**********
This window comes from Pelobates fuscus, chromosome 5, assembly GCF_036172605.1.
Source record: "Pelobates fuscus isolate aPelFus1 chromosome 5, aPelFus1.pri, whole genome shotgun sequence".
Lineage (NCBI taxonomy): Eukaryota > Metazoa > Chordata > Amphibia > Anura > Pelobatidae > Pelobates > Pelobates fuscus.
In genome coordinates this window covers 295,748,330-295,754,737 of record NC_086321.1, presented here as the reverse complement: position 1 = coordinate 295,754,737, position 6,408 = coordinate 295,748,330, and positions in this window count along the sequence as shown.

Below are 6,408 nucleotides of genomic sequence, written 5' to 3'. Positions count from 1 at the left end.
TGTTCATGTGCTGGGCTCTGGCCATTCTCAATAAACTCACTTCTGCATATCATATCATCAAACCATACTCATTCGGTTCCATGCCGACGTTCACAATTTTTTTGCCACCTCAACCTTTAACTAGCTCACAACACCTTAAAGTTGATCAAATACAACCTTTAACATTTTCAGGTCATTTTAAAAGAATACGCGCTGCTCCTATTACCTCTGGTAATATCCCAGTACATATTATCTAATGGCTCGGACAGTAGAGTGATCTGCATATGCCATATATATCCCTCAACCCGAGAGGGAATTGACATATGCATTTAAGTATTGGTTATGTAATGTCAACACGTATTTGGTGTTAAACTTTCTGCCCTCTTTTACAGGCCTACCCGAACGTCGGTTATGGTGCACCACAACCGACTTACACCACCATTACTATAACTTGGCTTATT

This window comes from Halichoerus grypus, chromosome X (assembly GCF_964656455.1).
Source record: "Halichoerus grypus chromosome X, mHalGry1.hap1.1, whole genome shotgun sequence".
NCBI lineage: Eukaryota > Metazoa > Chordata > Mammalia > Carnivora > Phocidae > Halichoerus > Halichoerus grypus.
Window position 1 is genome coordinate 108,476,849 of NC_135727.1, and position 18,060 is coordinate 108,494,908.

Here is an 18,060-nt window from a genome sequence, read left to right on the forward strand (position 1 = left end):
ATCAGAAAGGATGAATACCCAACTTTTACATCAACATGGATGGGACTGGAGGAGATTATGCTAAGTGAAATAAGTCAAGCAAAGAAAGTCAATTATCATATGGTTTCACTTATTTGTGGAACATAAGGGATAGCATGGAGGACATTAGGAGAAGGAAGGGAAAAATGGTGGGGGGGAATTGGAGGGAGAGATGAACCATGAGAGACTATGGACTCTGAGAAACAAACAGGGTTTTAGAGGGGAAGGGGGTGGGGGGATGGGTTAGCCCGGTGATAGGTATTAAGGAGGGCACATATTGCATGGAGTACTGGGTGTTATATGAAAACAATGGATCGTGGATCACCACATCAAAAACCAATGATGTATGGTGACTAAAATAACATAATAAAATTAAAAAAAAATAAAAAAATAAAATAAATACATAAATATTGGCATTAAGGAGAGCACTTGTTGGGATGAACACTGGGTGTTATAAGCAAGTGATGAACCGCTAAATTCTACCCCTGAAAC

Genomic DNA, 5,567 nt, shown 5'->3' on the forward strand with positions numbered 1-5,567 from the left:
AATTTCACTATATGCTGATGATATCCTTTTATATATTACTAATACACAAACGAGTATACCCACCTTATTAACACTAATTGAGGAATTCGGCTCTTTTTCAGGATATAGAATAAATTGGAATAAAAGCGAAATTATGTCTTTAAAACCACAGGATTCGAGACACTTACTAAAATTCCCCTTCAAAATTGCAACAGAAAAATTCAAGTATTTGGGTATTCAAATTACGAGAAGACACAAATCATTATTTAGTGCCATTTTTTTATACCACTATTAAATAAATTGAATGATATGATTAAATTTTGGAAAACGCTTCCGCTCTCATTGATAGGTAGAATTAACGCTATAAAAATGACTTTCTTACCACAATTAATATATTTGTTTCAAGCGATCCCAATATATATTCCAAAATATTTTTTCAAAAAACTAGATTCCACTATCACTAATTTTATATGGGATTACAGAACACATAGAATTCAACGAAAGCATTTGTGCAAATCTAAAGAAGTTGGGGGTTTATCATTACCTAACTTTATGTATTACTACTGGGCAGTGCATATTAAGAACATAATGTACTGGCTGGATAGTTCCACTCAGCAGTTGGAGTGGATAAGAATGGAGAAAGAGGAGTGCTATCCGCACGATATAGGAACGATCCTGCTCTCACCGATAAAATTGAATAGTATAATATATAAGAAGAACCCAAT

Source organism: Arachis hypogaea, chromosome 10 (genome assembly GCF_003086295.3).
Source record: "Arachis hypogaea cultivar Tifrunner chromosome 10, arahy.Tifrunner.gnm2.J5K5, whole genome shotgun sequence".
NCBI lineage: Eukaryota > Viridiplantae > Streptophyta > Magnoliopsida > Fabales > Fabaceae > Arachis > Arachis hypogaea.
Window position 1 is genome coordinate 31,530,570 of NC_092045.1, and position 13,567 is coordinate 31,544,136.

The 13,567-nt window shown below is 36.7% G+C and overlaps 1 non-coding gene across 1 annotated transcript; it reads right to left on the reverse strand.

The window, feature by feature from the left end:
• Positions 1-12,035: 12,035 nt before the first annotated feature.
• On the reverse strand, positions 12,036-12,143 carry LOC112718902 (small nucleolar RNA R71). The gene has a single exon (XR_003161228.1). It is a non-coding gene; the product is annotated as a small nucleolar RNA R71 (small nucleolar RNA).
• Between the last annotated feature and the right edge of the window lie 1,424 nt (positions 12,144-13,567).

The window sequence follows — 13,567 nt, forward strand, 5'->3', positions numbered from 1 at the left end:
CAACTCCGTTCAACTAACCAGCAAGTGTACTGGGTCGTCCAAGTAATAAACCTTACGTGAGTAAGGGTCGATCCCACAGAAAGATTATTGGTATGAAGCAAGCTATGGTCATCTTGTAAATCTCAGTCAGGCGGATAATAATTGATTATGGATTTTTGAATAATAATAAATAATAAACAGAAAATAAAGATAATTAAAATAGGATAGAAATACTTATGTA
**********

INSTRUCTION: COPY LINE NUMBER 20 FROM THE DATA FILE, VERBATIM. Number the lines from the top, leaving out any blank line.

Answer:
The window, feature by feature from the left end: